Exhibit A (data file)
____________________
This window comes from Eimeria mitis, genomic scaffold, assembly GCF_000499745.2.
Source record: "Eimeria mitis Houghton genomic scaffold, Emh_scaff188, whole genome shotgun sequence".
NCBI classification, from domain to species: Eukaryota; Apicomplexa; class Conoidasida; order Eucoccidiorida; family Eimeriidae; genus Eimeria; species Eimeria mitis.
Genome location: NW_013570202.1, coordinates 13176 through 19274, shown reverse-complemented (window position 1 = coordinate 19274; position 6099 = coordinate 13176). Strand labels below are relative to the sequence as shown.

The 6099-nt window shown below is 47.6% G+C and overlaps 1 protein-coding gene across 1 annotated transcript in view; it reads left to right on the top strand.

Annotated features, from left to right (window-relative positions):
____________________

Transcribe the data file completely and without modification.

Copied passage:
This window comes from Eimeria mitis, genomic scaffold, assembly GCF_000499745.2.
Source record: "Eimeria mitis Houghton genomic scaffold, Emh_scaff188, whole genome shotgun sequence".
NCBI classification, from domain to species: Eukaryota; Apicomplexa; class Conoidasida; order Eucoccidiorida; family Eimeriidae; genus Eimeria; species Eimeria mitis.
Genome location: NW_013570202.1, coordinates 13176 through 19274, shown reverse-complemented (window position 1 = coordinate 19274; position 6099 = coordinate 13176). Strand labels below are relative to the sequence as shown.

The 6099-nt window shown below is 47.6% G+C and overlaps 1 protein-coding gene across 1 annotated transcript in view; it reads left to right on the top strand.

Annotated features, from left to right (window-relative positions):